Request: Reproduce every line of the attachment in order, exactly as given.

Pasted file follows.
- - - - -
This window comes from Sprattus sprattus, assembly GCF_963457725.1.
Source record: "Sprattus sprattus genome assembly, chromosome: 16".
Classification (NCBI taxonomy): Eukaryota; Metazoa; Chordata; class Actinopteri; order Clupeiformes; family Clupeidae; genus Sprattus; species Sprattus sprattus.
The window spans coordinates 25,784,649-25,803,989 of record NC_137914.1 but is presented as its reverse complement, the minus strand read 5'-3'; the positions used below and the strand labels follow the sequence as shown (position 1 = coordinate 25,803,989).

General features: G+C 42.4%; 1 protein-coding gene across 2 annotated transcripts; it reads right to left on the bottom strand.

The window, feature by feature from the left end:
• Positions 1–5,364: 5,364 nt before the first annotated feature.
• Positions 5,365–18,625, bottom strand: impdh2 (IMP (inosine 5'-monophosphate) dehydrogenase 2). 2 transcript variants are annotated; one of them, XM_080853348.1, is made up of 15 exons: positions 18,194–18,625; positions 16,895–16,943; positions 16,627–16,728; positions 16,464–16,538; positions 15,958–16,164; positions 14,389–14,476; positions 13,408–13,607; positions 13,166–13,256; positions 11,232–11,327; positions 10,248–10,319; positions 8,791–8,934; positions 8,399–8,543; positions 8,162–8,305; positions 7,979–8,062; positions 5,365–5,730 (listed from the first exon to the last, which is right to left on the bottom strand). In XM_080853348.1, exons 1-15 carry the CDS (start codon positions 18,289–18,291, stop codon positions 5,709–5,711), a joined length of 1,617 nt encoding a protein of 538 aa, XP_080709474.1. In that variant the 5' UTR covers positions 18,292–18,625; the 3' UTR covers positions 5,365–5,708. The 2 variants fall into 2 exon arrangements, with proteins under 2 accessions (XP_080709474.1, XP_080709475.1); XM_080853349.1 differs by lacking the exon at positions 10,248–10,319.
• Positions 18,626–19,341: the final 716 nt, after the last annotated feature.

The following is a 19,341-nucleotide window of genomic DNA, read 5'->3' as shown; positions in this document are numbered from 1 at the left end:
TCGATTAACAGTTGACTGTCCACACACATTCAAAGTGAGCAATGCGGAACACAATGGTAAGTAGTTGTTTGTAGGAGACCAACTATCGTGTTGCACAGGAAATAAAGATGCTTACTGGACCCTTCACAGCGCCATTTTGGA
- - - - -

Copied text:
This window comes from Sprattus sprattus, assembly GCF_963457725.1.
Source record: "Sprattus sprattus genome assembly, chromosome: 16".
Classification (NCBI taxonomy): Eukaryota; Metazoa; Chordata; class Actinopteri; order Clupeiformes; family Clupeidae; genus Sprattus; species Sprattus sprattus.
The window spans coordinates 25,784,649-25,803,989 of record NC_137914.1 but is presented as its reverse complement, the minus strand read 5'-3'; the positions used below and the strand labels follow the sequence as shown (position 1 = coordinate 25,803,989).

General features: G+C 42.4%; 1 protein-coding gene across 2 annotated transcripts; it reads right to left on the bottom strand.

The window, feature by feature from the left end:
• Positions 1–5,364: 5,364 nt before the first annotated feature.
• Positions 5,365–18,625, bottom strand: impdh2 (IMP (inosine 5'-monophosphate) dehydrogenase 2). 2 transcript variants are annotated; one of them, XM_080853348.1, is made up of 15 exons: positions 18,194–18,625; positions 16,895–16,943; positions 16,627–16,728; positions 16,464–16,538; positions 15,958–16,164; positions 14,389–14,476; positions 13,408–13,607; positions 13,166–13,256; positions 11,232–11,327; positions 10,248–10,319; positions 8,791–8,934; positions 8,399–8,543; positions 8,162–8,305; positions 7,979–8,062; positions 5,365–5,730 (listed from the first exon to the last, which is right to left on the bottom strand). In XM_080853348.1, exons 1-15 carry the CDS (start codon positions 18,289–18,291, stop codon positions 5,709–5,711), a joined length of 1,617 nt encoding a protein of 538 aa, XP_080709474.1. In that variant the 5' UTR covers positions 18,292–18,625; the 3' UTR covers positions 5,365–5,708. The 2 variants fall into 2 exon arrangements, with proteins under 2 accessions (XP_080709474.1, XP_080709475.1); XM_080853349.1 differs by lacking the exon at positions 10,248–10,319.
• Positions 18,626–19,341: the final 716 nt, after the last annotated feature.

The following is a 19,341-nucleotide window of genomic DNA, read 5'->3' as shown; positions in this document are numbered from 1 at the left end:
TCGATTAACAGTTGACTGTCCACACACATTCAAAGTGAGCAATGCGGAACACAATGGTAAGTAGTTGTTTGTAGGAGACCAACTATCGTGTTGCACAGGAAATAAAGATGCTTACTGGACCCTTCACAGCGCCATTTTGGA